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Competition and Relational Contracts: The Role of Unemployment as a Disciplinary Device

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  • Martin Brown
  • Armin Falk
  • Ernst Fehr

Abstract

When unemployment prevails, relations with a particular firm are valuable for workers. As a consequence, a worker may adhere to an implicit agreement to provide high effort, even when performance is no third-party enforceable. But can implicit agreements - or relational contracts - also motivate high worker performance when the labor market is tight? We examine this question by implementing an experimental market in which there is an excess demand for labor and the performance of workers is not third-party enforceable. We show that relational contracts emerge in which firms reward performing workers with wages that exceed the going market rate. This motivates workers to provide high effort, even though they could shirk and switch firms. Our results thus suggest that unemployment is not a necessary device to motivate workers. We also discuss how market conditions affect relational contracting by comparing identical labor markets with excess supply and excess demand for labor. Long-term relationships turn out to be less frequent when there is excess demand for labor compared to a market characterized by unemployment. Surprisingly though, this does not compromise market performance.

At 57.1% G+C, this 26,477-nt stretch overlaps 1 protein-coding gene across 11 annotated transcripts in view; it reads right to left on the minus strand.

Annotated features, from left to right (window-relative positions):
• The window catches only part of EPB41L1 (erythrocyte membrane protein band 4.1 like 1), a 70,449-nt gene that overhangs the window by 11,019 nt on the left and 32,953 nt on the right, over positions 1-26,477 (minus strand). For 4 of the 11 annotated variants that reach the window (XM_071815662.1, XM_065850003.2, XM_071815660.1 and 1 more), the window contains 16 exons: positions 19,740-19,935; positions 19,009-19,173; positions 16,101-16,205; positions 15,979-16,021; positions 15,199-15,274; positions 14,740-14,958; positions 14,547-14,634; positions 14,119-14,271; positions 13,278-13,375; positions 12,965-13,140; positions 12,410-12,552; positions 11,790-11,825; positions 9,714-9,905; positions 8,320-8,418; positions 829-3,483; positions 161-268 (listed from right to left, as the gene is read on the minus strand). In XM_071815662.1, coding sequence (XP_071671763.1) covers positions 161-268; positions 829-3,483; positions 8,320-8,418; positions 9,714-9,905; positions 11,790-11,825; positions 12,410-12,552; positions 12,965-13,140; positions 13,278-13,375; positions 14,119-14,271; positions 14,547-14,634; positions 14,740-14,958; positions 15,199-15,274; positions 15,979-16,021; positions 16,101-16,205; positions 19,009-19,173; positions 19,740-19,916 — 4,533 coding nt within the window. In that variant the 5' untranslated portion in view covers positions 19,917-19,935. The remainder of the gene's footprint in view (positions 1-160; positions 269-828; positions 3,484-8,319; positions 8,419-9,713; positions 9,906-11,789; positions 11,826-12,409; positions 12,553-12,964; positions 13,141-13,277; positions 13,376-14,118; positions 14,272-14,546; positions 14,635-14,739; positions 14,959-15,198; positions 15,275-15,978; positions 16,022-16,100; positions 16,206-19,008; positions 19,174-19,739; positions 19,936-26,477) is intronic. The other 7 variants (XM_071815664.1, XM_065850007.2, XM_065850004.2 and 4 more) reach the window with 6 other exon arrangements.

Suggested Citation

  • Martin Brown & Armin Falk & Ernst Fehr, 2008. "Competition and Relational Contracts: The Role of Unemployment as a Disciplinary Device," Working Papers 2008-07, Swiss National Bank.
  • Handle: RePEc:snb:snbwpa:2008-07
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    References listed on IDEAS

    as
    1. Martin Brown & Armin Falk & Ernst Fehr, 2004. "Relational Contracts and the Nature of Market Interactions," Econometrica, Econometric Society, vol. 72(3), pages 747-780, May.
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    5. James L. Medoff & Katharine G. Abraham, 1980. "Experience, Performance, and Earnings," The Quarterly Journal of Economics, Oxford University Press, vol. 95(4), pages 703-736.
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    11. Wu, Steven Y. & Roe, Brian E., 2007. "Discretionary Latitude and Relational Contracting," IZA Discussion Papers 2879, Institute for the Study of Labor (IZA).
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    More about this item

    Keywords

    relational contracts; involuntary unemployment;

    JEL classification:

    • C90 - Mathematical and Quantitative Methods - - Design of Experiments - - - General
    • D82 - Microeconomics - - Information, Knowledge, and Uncertainty - - - Asymmetric and Private Information; Mechanism Design
    • E24 - Macroeconomics and Monetary Economics - - Consumption, Saving, Production, Employment, and Investment - - - Employment; Unemployment; Wages; Intergenerational Income Distribution; Aggregate Human Capital; Aggregate Labor Productivity
    • J30 - Labor and Demographic Economics - - Wages, Compensation, and Labor Costs - - - General
    • J41 - Labor and Demographic Economics - - Particular Labor Markets - - - Labor Contracts

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